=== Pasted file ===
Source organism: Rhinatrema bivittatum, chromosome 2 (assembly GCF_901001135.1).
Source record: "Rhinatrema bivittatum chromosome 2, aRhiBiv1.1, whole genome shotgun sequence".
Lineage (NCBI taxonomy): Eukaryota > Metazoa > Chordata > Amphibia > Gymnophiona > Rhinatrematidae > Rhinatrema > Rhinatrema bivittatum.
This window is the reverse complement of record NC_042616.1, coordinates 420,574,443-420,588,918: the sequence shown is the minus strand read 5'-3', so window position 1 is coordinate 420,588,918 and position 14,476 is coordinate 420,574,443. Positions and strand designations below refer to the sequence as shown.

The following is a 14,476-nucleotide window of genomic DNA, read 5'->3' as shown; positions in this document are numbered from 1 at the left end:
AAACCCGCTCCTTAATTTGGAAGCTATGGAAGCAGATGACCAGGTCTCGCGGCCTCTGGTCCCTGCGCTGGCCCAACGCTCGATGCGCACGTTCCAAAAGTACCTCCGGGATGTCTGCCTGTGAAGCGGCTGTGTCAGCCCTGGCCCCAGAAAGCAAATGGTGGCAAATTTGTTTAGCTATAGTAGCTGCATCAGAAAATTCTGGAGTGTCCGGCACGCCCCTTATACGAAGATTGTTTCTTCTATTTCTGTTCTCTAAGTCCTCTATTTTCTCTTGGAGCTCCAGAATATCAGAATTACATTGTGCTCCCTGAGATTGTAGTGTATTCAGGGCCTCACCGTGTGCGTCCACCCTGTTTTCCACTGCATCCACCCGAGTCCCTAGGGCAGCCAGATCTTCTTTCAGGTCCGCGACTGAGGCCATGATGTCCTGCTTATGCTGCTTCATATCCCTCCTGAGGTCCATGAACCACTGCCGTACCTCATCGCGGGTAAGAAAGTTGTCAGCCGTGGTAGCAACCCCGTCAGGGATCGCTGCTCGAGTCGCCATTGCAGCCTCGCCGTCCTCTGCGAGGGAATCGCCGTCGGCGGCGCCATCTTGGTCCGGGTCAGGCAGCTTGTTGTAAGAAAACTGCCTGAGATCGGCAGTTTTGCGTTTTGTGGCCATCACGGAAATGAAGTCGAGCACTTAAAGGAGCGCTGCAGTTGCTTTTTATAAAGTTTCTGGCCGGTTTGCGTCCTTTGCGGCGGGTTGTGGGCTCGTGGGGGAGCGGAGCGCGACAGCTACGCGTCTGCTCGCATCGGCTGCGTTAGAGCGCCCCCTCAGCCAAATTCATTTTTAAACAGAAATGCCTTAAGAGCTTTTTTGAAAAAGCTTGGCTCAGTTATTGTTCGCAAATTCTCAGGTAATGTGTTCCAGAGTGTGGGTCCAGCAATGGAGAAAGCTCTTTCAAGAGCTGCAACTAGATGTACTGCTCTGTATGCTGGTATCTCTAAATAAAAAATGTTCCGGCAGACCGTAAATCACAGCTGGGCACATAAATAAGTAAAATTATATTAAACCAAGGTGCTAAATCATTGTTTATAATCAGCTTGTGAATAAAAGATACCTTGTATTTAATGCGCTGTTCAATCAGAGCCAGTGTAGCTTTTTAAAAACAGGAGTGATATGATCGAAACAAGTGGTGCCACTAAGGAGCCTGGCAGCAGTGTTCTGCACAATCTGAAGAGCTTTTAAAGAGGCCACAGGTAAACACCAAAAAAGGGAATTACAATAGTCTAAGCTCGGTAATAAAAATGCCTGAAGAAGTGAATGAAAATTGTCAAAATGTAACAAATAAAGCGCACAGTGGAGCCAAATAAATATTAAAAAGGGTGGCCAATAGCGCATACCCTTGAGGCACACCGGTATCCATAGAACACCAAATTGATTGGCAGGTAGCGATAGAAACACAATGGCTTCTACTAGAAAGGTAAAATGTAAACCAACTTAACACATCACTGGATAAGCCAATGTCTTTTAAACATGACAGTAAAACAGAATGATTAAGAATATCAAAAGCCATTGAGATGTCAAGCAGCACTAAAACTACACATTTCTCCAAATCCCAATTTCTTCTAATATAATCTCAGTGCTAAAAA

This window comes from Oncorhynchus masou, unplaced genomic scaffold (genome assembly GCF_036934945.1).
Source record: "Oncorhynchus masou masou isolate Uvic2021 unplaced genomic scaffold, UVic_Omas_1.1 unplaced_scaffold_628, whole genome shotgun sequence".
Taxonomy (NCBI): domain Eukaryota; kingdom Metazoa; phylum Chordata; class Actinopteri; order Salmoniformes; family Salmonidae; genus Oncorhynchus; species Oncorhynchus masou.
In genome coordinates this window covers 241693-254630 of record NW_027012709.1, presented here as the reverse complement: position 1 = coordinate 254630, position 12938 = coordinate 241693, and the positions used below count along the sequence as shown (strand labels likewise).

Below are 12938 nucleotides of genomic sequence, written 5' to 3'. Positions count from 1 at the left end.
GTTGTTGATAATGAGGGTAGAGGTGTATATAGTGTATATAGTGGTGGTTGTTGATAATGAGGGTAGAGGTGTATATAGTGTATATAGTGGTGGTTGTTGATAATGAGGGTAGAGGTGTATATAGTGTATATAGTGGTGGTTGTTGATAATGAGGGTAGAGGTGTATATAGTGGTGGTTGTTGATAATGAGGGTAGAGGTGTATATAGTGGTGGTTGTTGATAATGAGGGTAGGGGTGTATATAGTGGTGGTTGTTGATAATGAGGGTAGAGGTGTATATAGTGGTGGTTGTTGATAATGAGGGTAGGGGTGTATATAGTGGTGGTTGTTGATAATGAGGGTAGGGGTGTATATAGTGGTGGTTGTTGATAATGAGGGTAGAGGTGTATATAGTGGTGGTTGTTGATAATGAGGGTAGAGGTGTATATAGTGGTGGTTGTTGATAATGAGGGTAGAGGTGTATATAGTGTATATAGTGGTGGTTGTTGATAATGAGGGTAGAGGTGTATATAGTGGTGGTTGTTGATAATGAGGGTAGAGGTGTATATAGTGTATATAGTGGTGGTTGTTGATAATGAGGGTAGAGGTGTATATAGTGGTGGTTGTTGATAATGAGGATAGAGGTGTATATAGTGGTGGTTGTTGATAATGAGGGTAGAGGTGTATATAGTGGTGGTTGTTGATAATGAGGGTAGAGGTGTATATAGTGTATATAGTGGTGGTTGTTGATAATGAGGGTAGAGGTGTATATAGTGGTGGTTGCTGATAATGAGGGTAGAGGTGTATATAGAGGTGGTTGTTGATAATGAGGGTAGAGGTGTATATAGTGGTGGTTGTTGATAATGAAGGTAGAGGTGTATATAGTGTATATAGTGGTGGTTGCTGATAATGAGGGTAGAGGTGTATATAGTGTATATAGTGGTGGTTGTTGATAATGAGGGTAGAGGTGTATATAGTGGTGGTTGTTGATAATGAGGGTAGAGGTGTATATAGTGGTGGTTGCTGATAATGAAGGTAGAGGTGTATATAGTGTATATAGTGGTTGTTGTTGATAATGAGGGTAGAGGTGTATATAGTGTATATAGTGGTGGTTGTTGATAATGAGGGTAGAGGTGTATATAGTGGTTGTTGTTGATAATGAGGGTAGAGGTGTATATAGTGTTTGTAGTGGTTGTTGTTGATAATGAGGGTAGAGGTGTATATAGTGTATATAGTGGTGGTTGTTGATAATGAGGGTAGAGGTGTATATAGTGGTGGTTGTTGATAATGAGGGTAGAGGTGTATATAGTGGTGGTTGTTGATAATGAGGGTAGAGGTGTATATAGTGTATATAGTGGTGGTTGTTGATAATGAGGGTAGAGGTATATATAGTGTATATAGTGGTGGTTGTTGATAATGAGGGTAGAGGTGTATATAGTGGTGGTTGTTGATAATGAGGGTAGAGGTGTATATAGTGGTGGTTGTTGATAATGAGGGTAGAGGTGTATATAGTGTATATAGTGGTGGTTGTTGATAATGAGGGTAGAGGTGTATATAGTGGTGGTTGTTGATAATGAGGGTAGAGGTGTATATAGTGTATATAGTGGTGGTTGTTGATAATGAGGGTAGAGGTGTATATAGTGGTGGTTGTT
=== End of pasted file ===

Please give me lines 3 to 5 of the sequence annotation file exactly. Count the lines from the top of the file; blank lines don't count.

Lineage (NCBI taxonomy): Eukaryota > Metazoa > Chordata > Amphibia > Gymnophiona > Rhinatrematidae > Rhinatrema > Rhinatrema bivittatum.
This window is the reverse complement of record NC_042616.1, coordinates 420,574,443-420,588,918: the sequence shown is the minus strand read 5'-3', so window position 1 is coordinate 420,588,918 and position 14,476 is coordinate 420,574,443. Positions and strand designations below refer to the sequence as shown.

The following is a 14,476-nucleotide window of genomic DNA, read 5'->3' as shown; positions in this document are numbered from 1 at the left end: